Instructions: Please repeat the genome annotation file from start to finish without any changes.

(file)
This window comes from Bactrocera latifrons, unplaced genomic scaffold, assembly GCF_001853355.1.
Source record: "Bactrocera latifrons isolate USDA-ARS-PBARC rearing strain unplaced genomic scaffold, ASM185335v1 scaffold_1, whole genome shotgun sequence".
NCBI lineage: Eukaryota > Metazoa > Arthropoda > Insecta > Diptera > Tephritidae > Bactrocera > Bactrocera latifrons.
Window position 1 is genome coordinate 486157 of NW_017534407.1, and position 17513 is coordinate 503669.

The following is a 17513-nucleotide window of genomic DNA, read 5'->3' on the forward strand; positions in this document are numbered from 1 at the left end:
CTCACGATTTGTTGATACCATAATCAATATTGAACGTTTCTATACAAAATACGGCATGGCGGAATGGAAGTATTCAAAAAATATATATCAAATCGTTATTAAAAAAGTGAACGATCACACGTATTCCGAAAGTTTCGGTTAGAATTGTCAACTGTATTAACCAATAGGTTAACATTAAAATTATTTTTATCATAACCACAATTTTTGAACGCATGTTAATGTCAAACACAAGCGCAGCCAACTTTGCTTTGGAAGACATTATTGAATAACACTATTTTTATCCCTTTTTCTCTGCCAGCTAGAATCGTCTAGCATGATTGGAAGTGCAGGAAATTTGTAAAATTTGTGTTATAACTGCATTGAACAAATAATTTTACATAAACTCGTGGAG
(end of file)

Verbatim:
This window comes from Bactrocera latifrons, unplaced genomic scaffold, assembly GCF_001853355.1.
Source record: "Bactrocera latifrons isolate USDA-ARS-PBARC rearing strain unplaced genomic scaffold, ASM185335v1 scaffold_1, whole genome shotgun sequence".
NCBI lineage: Eukaryota > Metazoa > Arthropoda > Insecta > Diptera > Tephritidae > Bactrocera > Bactrocera latifrons.
Window position 1 is genome coordinate 486157 of NW_017534407.1, and position 17513 is coordinate 503669.

The following is a 17513-nucleotide window of genomic DNA, read 5'->3' on the forward strand; positions in this document are numbered from 1 at the left end:
CTCACGATTTGTTGATACCATAATCAATATTGAACGTTTCTATACAAAATACGGCATGGCGGAATGGAAGTATTCAAAAAATATATATCAAATCGTTATTAAAAAAGTGAACGATCACACGTATTCCGAAAGTTTCGGTTAGAATTGTCAACTGTATTAACCAATAGGTTAACATTAAAATTATTTTTATCATAACCACAATTTTTGAACGCATGTTAATGTCAAACACAAGCGCAGCCAACTTTGCTTTGGAAGACATTATTGAATAACACTATTTTTATCCCTTTTTCTCTGCCAGCTAGAATCGTCTAGCATGATTGGAAGTGCAGGAAATTTGTAAAATTTGTGTTATAACTGCATTGAACAAATAATTTTACATAAACTCGTGGAG